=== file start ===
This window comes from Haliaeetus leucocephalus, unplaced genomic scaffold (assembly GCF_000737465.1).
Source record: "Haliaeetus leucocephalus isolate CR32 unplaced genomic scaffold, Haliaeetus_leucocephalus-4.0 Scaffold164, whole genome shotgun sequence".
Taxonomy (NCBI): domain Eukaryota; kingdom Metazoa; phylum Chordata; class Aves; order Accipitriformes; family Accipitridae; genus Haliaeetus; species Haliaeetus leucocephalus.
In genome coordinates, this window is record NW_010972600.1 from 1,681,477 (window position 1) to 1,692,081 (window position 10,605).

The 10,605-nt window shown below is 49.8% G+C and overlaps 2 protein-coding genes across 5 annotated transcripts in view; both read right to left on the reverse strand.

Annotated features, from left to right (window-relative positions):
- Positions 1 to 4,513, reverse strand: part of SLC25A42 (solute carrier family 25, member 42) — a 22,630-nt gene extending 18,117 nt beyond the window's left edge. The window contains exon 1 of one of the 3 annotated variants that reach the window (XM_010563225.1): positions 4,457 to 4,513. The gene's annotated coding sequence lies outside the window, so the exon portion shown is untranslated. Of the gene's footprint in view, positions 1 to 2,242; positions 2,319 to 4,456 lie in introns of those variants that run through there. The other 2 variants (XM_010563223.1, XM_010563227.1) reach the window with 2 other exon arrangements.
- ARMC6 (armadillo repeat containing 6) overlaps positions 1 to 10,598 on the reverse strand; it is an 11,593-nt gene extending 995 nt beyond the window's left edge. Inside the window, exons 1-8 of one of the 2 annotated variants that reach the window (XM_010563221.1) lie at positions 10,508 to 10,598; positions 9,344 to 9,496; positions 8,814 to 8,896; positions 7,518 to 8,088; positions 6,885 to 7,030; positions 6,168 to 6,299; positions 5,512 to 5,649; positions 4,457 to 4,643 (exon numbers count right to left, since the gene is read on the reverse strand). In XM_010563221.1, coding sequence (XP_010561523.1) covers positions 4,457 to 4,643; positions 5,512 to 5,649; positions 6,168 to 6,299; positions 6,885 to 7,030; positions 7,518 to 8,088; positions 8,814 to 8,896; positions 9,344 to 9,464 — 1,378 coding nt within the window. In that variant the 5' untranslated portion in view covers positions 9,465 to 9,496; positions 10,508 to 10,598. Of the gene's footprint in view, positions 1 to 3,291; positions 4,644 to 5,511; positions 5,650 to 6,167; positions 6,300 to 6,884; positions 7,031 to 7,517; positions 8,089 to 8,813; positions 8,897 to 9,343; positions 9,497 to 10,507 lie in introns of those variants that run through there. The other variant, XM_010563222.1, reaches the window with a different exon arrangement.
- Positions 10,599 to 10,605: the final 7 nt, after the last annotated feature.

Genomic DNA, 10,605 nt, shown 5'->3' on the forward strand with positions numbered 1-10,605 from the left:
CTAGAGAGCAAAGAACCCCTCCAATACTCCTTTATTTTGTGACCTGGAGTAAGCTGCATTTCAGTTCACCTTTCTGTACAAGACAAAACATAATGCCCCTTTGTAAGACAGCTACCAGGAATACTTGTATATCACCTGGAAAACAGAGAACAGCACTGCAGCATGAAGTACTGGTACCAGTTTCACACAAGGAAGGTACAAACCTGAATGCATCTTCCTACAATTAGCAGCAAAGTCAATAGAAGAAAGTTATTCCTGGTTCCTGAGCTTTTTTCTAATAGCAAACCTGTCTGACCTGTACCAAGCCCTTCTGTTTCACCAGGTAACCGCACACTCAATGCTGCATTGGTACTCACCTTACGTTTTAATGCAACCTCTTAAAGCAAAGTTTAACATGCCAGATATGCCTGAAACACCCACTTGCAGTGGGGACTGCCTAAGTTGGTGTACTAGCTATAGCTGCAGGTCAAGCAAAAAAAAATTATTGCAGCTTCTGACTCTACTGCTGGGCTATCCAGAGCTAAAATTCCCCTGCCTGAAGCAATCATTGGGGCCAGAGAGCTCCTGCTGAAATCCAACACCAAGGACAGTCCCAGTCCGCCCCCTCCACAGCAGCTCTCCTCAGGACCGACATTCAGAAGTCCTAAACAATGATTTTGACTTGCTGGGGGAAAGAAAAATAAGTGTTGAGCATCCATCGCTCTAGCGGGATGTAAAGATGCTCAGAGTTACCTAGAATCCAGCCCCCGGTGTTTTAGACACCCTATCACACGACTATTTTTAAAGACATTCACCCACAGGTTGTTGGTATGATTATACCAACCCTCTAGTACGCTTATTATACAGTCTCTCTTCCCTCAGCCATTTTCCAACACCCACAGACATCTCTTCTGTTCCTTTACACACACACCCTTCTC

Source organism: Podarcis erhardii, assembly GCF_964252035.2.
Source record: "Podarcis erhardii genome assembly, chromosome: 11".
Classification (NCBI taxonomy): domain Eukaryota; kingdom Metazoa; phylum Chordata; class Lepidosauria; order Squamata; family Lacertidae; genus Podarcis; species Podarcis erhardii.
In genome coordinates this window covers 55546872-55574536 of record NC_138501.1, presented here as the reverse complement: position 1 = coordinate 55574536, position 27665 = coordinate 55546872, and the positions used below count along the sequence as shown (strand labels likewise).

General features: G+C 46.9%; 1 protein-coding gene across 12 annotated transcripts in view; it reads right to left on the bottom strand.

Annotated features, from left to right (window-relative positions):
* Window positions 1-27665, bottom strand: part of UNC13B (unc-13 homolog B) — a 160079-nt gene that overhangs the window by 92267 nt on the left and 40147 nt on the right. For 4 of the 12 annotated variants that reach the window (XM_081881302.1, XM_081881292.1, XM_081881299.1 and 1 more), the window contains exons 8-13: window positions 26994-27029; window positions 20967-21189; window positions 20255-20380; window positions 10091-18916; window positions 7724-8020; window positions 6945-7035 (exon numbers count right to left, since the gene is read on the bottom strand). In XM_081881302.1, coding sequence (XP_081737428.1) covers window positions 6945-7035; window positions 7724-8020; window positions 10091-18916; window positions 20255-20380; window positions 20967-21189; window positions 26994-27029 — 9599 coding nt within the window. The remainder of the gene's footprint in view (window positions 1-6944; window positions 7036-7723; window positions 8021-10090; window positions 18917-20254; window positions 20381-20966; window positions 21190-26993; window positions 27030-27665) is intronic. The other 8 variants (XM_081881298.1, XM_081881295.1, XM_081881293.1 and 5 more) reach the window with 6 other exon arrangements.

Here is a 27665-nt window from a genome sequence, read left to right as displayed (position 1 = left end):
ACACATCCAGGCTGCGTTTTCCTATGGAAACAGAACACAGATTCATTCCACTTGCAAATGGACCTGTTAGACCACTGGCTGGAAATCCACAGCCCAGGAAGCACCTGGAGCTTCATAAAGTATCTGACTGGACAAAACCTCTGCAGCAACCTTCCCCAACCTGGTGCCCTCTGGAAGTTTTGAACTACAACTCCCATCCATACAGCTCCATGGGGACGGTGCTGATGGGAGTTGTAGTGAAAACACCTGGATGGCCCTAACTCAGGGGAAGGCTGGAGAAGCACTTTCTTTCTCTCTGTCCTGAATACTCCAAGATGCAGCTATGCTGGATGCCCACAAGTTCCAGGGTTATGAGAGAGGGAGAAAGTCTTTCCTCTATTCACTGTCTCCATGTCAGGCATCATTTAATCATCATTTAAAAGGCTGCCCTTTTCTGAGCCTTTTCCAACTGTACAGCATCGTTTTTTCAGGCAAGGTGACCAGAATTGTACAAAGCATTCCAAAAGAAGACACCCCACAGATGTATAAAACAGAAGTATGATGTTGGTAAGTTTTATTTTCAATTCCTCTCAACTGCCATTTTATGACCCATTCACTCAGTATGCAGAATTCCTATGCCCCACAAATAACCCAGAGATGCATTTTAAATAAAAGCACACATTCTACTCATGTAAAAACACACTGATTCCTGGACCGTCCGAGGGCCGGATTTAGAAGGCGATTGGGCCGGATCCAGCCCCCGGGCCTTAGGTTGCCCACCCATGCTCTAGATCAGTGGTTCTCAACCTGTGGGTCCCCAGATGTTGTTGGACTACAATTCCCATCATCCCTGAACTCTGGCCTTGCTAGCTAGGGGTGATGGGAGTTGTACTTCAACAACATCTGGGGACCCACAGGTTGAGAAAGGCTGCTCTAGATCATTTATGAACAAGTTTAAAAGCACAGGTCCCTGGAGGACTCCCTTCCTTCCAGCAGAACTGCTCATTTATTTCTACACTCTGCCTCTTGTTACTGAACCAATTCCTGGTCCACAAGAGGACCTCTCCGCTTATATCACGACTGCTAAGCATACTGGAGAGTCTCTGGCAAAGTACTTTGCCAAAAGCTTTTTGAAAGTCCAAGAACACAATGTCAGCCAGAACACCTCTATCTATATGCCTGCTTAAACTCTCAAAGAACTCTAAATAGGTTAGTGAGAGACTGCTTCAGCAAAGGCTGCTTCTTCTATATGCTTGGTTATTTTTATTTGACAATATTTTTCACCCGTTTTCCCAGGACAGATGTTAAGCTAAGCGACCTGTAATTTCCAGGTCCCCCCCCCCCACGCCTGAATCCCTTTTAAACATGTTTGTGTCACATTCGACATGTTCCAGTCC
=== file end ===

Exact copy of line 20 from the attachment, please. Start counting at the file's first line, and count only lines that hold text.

ACACATCCAGGCTGCGTTTTCCTATGGAAACAGAACACAGATTCATTCCACTTGCAAATGGACCTGTTAGACCACTGGCTGGAAATCCACAGCCCAGGAAGCACCTGGAGCTTCATAAAGTATCTGACTGGACAAAACCTCTGCAGCAACCTTCCCCAACCTGGTGCCCTCTGGAAGTTTTGAACTACAACTCCCATCCATACAGCTCCATGGGGACGGTGCTGATGGGAGTTGTAGTGAAAACACCTGGATGGCCCTAACTCAGGGGAAGGCTGGAGAAGCACTTTCTTTCTCTCTGTCCTGAATACTCCAAGATGCAGCTATGCTGGATGCCCACAAGTTCCAGGGTTATGAGAGAGGGAGAAAGTCTTTCCTCTATTCACTGTCTCCATGTCAGGCATCATTTAATCATCATTTAAAAGGCTGCCCTTTTCTGAGCCTTTTCCAACTGTACAGCATCGTTTTTTCAGGCAAGGTGACCAGAATTGTACAAAGCATTCCAAAAGAAGACACCCCACAGATGTATAAAACAGAAGTATGATGTTGGTAAGTTTTATTTTCAATTCCTCTCAACTGCCATTTTATGACCCATTCACTCAGTATGCAGAATTCCTATGCCCCACAAATAACCCAGAGATGCATTTTAAATAAAAGCACACATTCTACTCATGTAAAAACACACTGATTCCTGGACCGTCCGAGGGCCGGATTTAGAAGGCGATTGGGCCGGATCCAGCCCCCGGGCCTTAGGTTGCCCACCCATGCTCTAGATCAGTGGTTCTCAACCTGTGGGTCCCCAGATGTTGTTGGACTACAATTCCCATCATCCCTGAACTCTGGCCTTGCTAGCTAGGGGTGATGGGAGTTGTACTTCAACAACATCTGGGGACCCACAGGTTGAGAAAGGCTGCTCTAGATCATTTATGAACAAGTTTAAAAGCACAGGTCCCTGGAGGACTCCCTTCCTTCCAGCAGAACTGCTCATTTATTTCTACACTCTGCCTCTTGTTACTGAACCAATTCCTGGTCCACAAGAGGACCTCTCCGCTTATATCACGACTGCTAAGCATACTGGAGAGTCTCTGGCAAAGTACTTTGCCAAAAGCTTTTTGAAAGTCCAAGAACACAATGTCAGCCAGAACACCTCTATCTATATGCCTGCTTAAACTCTCAAAGAACTCTAAATAGGTTAGTGAGAGACTGCTTCAGCAAAGGCTGCTTCTTCTATATGCTTGGTTATTTTTATTTGACAATATTTTTCACCCGTTTTCCCAGGACAGATGTTAAGCTAAGCGACCTGTAATTTCCAGGTCCCCCCCCCCCACGCCTGAATCCCTTTTAAACATGTTTGTGTCACATTCGACATGTTCCAGTCC